A common complaint from new preppers–and even from some of us who’ve been at it a while–is that it’s overwhelming. Where do you start? How do you build your survival pantry? Secure your home? Learn to start a campfire? And on it goes.
You know how it is. You feel like you want to do everything, all at once, ten minutes ago. But, of course, you know that isn’t possible. And yet you worry we’ll run out of time before a looming collapse gets us all.
Not to be flip about it, but all you can do is all you can do. So do what you can, and try not to worry about what you can’t do today. And if an asteroid crashes into Earth, well, you’ve at least done something. And whether you did all you wanted won’t really matter, will it?
The challenge we face as preppers is that we have to know about so many things. We have to retool our thinking and become generalists.
I’ve gleaned a few helpful tips on branching out from Refuse to Choose, by Barbara Sher. She addresses people she calls scanners. They’re the ones who are curious and passionate about a wide variety of interests. But several general principles about time management and organization provide good guidance for any of us.
Here’s one I especially like, and it can be applied to prepping.
To do it all, do it small.
This is the basis of Anna Hess’s book, The Weekend Homesteader. She breaks large tasks into bite-sized, realistic pieces.
What if you did something different each night this week that’s related to prepping? For example, plan your garden Monday evening. On Tuesday make a chart of foods for your survival pantry which would get you buy for a month. Do a family fire drill Wednesday evening. You get the idea.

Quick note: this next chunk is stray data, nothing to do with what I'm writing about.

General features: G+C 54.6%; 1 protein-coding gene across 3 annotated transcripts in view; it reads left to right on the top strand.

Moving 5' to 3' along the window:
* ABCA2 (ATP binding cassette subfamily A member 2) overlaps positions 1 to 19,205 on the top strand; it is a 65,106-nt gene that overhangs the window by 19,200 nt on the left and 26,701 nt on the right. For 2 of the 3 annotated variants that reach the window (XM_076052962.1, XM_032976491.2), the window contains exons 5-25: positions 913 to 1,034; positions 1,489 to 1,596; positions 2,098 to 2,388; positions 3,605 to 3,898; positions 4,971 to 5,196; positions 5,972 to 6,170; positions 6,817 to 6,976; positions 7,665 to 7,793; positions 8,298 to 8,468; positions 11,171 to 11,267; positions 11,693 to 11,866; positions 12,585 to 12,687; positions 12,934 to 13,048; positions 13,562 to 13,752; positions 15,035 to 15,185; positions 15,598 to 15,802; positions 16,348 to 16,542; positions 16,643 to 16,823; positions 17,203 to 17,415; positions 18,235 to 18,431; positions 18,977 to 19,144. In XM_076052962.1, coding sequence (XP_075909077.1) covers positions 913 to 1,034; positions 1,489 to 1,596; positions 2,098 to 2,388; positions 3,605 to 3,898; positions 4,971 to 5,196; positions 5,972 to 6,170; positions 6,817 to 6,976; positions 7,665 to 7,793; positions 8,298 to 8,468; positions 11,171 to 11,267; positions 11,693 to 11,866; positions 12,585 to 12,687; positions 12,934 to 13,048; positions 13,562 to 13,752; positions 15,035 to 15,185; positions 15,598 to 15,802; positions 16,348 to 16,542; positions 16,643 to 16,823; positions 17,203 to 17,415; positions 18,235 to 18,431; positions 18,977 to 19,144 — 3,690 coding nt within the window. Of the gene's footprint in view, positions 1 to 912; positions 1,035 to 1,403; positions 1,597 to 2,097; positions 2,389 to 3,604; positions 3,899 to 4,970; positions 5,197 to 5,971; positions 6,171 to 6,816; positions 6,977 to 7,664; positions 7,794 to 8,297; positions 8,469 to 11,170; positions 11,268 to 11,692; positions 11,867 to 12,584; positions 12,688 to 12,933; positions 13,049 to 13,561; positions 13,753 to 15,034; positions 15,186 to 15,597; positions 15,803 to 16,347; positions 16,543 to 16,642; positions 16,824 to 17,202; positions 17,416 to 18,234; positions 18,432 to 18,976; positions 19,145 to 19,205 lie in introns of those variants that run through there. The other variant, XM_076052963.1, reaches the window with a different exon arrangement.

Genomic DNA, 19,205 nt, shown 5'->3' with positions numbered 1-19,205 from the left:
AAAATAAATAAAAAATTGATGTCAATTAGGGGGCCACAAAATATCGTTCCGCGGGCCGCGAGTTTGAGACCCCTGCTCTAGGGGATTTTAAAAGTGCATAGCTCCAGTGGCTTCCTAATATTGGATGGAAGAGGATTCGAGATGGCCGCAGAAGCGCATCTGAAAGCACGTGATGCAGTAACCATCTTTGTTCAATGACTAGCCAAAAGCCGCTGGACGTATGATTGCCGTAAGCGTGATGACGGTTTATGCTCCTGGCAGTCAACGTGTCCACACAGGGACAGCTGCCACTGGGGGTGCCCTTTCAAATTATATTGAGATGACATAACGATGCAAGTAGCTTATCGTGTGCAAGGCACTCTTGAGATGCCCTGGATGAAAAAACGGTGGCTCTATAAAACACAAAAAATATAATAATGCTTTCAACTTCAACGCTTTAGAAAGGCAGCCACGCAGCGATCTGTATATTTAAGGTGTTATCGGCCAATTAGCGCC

None of these has to take all evening. In fact, start by taking an hour at a time.
Let’s suppose you want to devote this coming Saturday to prepping activities. Draw out a schedule of what you’d like to do hour by hour. Don’t get bent out of shape if you’re not able to stick to it exactly. If you planfor five things and only get three done, that’s three things you hadn’t done before.
And if you don’t finish one project, schedule an hour some evening or for the following Saturday. Or if you unexpectedly find yourself with 30 minutes one evening, and you don’t know what to do next, look at what you didn’t get done on that Saturday you’d set aside.
Here’s another thought for you which will strike some as revolutionary. Do what you feel like doing. Here’s one small example of how that worked for me one day.
After lunch I needed to get back to work on this site. But I didn’t feel like it. I noticed a seed catalog I’d been meaning to finish looking at. A night or two before, I started filling out a seed order, but I got interrupted by a phone call.
So I decided then and there to take an hour and finish my seed order. As it happened, an hour is all it took. In a sense, I had taken a mini-vacation. I felt a sense of accomplishment which allowed me to get back to work with renewed zeal.
Try it sometime. We need those little breaks to maintain sanity and be prepping productively.
Remember, to do it all, do it small. And just keep prepping.